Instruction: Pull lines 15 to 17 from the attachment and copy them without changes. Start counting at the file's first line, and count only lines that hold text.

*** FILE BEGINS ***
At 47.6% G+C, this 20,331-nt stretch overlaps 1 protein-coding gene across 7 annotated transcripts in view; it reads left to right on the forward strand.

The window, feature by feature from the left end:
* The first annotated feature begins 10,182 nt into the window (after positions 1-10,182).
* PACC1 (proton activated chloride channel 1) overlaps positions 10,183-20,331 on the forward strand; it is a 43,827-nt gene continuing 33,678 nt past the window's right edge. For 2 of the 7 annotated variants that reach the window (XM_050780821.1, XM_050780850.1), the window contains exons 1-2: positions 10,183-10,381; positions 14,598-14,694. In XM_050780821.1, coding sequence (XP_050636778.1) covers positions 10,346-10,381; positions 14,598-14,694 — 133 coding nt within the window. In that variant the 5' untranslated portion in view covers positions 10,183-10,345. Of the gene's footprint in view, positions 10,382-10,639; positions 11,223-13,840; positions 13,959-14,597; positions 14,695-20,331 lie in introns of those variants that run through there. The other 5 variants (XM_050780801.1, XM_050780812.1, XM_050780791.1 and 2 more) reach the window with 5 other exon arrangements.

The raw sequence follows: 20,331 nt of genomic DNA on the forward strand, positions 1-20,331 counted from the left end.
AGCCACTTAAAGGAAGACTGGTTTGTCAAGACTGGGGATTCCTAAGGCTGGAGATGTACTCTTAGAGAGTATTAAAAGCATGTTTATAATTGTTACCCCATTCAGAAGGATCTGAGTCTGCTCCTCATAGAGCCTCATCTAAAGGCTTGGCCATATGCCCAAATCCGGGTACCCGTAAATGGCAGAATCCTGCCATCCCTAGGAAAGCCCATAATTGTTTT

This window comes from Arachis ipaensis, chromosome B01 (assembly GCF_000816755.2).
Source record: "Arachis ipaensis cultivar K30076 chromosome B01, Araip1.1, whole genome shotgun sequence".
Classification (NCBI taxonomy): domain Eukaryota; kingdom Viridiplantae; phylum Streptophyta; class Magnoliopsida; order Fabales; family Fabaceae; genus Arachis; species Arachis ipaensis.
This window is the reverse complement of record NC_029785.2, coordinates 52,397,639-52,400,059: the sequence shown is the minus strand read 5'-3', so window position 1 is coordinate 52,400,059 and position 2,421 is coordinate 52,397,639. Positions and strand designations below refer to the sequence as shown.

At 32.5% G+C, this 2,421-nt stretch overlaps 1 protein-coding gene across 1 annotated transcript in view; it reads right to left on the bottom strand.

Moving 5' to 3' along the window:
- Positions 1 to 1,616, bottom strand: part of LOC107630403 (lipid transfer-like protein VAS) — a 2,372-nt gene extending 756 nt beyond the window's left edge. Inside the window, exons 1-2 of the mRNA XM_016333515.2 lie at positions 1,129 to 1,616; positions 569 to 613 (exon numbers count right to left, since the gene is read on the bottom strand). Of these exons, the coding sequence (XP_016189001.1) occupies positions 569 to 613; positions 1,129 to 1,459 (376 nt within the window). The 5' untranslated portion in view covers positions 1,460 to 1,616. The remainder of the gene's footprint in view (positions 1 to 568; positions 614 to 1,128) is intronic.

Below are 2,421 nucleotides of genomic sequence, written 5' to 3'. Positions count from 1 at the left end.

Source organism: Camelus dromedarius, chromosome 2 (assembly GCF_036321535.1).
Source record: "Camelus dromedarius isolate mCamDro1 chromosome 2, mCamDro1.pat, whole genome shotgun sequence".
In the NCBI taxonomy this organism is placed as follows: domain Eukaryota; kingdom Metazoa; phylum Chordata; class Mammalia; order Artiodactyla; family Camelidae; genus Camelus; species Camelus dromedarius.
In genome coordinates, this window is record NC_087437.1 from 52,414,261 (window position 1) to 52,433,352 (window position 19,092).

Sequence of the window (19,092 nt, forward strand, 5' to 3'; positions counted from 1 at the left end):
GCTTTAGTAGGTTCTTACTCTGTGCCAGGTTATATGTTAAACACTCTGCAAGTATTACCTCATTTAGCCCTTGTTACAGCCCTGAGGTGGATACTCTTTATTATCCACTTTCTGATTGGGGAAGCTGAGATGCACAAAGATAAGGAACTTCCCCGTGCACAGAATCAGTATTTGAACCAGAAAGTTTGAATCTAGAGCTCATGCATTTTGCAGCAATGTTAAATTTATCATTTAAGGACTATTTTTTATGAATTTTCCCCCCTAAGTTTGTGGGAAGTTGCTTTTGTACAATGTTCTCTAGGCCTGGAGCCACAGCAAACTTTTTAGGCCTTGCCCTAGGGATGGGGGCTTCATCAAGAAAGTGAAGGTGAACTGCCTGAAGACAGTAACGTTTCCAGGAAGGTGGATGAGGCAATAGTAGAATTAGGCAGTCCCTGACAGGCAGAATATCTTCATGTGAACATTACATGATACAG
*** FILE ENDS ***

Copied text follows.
Source organism: Camelus dromedarius, chromosome 2 (assembly GCF_036321535.1).
Source record: "Camelus dromedarius isolate mCamDro1 chromosome 2, mCamDro1.pat, whole genome shotgun sequence".
In the NCBI taxonomy this organism is placed as follows: domain Eukaryota; kingdom Metazoa; phylum Chordata; class Mammalia; order Artiodactyla; family Camelidae; genus Camelus; species Camelus dromedarius.